O’Connor contends that the fundamental reason for waiting lists, cancelled appointments and overcrowding is that there are not enough public hospital beds to go around. (p.22)  While it is true that spending on health has increased considerably over the past decade, the real increase is less than it appears when price and wage hikes are taken into a account. Irish expenditure on health per head is less that 90 per cent of the EU average; in the period 1970 – 96 it was only 63 per cent of the EU average. (p.24) The difficulties hospitals are experiencing are not just a result of current polices but of a long legacy of under funding. O’Connor also highlights how increased expenditure on health has not been matched by outcomes.  For example, from 1997 to 2004 the funding of acute hospitals rose by 72 per cent, yet the number of patients treated by doctors increased by only 44 per cent. Bureaucratic targets have also perverted medical practice, with operations being cancelled because patients were occupying beds on the day ward in order to prevent trolley waits in A&E. (p.26) On top of this the Government has failed to deliver on its minimal commitments on health.  For example, the 2002 Programme for Government promised 3,000 new acute beds, but by 2005 only 419 new public acute beds had been installed. (p.27)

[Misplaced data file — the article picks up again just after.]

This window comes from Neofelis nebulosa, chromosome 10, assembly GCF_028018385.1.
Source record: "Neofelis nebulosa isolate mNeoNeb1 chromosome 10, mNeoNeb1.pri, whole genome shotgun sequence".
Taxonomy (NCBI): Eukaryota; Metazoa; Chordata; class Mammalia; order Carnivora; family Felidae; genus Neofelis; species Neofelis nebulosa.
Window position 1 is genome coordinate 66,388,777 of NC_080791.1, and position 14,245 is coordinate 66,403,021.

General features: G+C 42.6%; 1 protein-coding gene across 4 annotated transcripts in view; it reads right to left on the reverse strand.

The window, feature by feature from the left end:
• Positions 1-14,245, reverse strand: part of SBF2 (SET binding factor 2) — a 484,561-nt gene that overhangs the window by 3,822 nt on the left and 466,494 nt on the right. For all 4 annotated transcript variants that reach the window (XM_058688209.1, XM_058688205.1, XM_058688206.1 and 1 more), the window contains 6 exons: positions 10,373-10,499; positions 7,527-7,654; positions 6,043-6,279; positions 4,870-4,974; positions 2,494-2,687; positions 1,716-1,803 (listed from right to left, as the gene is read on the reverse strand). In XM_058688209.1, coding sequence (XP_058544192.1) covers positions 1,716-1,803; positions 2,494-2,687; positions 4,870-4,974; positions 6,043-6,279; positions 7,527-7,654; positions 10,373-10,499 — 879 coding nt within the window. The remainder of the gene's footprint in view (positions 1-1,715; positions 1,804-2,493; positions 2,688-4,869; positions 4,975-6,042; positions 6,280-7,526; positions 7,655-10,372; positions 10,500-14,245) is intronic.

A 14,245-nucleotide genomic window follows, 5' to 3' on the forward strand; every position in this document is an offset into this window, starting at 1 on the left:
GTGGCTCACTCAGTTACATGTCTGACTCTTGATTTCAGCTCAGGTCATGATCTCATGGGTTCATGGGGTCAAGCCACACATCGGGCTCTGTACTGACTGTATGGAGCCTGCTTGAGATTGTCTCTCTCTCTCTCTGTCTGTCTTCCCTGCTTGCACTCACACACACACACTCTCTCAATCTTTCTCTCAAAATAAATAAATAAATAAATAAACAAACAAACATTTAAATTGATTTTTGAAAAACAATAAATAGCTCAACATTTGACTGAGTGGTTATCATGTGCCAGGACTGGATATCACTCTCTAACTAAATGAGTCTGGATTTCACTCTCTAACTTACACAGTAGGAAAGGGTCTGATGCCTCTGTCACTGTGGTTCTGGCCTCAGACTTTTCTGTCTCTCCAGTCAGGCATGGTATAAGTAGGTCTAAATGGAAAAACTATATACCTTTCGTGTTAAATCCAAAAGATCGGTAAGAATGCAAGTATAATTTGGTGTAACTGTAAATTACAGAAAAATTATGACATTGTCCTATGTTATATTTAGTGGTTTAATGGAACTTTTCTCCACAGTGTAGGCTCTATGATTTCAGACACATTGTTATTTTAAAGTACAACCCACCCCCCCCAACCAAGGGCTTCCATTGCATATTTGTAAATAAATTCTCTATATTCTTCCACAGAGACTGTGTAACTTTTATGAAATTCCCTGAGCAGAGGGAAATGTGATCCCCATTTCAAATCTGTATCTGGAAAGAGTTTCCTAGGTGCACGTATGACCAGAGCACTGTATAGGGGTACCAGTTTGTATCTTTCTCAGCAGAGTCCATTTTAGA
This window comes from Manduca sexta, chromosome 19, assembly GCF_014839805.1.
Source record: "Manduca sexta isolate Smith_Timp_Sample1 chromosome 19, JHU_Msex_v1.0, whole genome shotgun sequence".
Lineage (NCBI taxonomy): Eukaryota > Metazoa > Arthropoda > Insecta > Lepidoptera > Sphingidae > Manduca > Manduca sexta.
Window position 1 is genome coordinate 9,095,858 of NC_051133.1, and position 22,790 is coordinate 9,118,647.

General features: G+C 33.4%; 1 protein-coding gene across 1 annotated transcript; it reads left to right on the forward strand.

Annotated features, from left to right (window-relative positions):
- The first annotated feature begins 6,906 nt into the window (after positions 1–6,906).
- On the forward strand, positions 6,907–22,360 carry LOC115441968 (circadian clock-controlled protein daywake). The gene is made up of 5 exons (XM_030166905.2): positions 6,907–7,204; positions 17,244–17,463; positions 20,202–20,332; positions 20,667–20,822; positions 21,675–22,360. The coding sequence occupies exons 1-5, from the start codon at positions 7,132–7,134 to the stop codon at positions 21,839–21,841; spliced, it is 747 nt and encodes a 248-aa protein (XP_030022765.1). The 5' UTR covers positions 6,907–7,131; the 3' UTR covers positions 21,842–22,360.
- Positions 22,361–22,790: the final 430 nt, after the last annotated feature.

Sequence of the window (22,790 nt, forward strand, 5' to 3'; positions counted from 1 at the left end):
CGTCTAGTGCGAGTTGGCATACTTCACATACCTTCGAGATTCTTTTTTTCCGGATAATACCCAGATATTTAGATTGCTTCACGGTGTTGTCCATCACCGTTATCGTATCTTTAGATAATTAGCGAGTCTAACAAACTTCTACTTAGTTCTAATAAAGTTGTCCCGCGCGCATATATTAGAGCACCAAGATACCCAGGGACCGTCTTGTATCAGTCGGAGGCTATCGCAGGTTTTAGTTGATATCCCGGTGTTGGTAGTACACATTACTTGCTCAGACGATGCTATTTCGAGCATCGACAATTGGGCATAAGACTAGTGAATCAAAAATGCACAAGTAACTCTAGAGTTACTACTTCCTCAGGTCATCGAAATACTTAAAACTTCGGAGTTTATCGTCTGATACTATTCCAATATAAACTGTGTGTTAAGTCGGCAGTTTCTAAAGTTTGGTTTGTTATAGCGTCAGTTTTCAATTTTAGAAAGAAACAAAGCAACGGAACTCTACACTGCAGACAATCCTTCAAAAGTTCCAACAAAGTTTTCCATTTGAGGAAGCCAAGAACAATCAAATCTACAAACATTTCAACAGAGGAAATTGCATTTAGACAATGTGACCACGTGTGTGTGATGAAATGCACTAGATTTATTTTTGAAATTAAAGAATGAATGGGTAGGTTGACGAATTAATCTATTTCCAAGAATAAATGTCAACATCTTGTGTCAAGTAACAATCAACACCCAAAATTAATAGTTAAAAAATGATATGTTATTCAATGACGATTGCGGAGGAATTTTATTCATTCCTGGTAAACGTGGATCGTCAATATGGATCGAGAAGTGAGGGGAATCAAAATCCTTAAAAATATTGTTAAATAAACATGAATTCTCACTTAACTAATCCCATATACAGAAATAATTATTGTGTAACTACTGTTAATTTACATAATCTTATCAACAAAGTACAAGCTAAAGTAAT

O’Connor argues that many of the inadequacies and shortages within the health service are a result of a shortage of medical staff.  For example, Ireland is still short of hospital specialists. Its doctor – population ratio is only 22 doctors to 10,000, far below the EU average of 33:10,000.  Cutbacks in nurse training have also led to shortages.  The growth in employment in the health service has been on the non-medical side.  Between 1997 and 2001, there was a 66 per cent increase in health management and admin staff, three times the rise in nursing, medal and dental staff.  Government policy on public sector employment has also produced distortions, with periodic freezes on public sector employment resulting in hospitals employing private agency staff at double the cost. (p.28)